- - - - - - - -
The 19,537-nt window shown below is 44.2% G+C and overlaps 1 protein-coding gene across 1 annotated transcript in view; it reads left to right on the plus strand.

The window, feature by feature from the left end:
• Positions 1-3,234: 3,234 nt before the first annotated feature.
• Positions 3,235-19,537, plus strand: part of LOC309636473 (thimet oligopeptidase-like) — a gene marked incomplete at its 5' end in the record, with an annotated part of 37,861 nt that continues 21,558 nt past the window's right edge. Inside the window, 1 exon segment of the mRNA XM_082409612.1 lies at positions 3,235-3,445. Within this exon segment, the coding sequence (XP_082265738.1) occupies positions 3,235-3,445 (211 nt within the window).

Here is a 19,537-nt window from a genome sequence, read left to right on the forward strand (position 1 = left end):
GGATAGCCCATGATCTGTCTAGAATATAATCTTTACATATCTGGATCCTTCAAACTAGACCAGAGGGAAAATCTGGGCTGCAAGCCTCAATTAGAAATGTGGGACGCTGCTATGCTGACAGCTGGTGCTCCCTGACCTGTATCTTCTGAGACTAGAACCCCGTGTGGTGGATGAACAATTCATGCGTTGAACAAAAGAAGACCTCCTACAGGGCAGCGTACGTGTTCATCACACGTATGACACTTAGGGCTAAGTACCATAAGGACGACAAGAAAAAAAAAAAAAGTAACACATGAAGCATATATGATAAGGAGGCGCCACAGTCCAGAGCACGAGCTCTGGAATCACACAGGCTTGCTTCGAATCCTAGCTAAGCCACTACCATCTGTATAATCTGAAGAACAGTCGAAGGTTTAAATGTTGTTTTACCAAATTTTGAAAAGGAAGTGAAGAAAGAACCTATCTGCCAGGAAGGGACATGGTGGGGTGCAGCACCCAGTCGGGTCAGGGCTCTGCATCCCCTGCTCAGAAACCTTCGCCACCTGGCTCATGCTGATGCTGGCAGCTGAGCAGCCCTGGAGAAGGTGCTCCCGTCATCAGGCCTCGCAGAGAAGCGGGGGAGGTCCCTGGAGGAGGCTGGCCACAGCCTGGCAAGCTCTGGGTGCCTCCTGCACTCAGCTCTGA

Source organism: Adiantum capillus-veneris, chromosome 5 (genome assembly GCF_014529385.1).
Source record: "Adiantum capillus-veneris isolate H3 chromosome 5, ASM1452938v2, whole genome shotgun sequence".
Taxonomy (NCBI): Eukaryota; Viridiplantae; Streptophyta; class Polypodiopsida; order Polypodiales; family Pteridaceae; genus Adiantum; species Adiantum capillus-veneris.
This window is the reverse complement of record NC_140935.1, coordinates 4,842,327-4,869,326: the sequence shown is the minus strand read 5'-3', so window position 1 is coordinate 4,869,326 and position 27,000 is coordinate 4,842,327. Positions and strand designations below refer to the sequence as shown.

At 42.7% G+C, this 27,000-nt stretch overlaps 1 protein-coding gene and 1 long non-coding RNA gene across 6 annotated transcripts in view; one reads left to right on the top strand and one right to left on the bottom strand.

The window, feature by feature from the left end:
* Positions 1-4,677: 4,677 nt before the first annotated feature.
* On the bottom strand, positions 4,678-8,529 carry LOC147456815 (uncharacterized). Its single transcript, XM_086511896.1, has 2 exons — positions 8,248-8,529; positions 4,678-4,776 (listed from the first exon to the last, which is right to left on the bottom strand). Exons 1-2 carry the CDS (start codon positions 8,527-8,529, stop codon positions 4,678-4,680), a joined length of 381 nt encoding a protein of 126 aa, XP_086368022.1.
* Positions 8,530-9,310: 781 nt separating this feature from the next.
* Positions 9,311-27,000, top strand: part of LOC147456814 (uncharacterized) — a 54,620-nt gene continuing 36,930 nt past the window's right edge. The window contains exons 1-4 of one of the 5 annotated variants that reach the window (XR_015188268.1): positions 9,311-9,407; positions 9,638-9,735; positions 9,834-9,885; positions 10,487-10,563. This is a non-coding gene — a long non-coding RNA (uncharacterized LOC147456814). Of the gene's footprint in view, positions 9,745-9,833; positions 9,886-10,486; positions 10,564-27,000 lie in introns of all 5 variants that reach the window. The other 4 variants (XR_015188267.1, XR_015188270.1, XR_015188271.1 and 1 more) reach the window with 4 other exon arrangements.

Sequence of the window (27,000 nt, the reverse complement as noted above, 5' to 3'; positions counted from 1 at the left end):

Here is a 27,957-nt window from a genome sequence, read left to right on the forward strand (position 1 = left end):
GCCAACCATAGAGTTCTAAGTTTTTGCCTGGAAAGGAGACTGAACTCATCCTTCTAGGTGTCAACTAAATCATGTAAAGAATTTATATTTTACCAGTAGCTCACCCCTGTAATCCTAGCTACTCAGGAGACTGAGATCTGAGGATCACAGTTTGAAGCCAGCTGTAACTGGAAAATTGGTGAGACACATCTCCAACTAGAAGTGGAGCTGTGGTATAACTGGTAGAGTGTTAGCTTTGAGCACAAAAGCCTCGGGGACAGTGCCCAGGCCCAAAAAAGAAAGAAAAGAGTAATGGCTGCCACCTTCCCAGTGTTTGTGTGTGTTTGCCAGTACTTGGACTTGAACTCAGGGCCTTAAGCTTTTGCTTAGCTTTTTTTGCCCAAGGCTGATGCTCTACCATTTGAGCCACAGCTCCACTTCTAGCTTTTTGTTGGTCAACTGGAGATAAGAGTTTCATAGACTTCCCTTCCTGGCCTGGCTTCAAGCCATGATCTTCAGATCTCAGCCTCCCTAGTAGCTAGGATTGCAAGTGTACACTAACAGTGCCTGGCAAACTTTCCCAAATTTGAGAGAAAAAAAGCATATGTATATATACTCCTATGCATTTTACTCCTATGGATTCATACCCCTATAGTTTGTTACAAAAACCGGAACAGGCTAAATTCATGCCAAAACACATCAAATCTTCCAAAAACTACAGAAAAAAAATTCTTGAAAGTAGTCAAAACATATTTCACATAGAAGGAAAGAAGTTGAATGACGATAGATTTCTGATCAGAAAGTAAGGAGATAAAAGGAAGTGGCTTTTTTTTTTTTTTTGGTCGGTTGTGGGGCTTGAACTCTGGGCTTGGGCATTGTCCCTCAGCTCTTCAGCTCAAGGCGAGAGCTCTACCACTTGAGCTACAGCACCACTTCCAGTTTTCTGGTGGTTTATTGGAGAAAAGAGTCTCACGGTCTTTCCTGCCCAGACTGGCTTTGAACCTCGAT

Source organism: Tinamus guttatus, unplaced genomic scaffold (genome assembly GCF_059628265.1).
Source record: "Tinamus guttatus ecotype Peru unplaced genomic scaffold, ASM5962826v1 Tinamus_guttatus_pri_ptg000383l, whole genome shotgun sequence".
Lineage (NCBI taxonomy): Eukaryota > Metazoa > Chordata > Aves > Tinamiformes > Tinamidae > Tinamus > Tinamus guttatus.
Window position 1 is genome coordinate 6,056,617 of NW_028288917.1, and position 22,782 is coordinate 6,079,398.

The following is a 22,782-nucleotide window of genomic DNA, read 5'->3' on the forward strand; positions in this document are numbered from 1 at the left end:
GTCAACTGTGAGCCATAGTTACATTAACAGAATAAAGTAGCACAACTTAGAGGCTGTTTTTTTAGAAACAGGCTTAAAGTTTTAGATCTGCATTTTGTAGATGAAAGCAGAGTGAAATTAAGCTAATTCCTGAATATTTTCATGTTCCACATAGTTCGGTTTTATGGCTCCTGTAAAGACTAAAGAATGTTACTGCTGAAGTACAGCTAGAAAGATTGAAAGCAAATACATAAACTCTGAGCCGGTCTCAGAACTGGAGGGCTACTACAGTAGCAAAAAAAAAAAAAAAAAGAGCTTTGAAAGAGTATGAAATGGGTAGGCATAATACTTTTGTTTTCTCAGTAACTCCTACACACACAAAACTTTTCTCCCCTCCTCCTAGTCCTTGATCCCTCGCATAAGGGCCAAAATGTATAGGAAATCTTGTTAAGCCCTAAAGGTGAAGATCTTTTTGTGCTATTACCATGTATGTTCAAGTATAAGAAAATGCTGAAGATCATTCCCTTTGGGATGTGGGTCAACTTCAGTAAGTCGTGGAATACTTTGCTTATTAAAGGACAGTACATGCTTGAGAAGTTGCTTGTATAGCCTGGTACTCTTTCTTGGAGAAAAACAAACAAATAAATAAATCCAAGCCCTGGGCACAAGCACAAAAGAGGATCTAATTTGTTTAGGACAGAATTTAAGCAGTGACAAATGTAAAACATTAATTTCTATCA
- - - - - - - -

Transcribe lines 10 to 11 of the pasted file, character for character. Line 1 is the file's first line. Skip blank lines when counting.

This window is the reverse complement of record NC_140935.1, coordinates 4,842,327-4,869,326: the sequence shown is the minus strand read 5'-3', so window position 1 is coordinate 4,869,326 and position 27,000 is coordinate 4,842,327. Positions and strand designations below refer to the sequence as shown.

At 42.7% G+C, this 27,000-nt stretch overlaps 1 protein-coding gene and 1 long non-coding RNA gene across 6 annotated transcripts in view; one reads left to right on the top strand and one right to left on the bottom strand.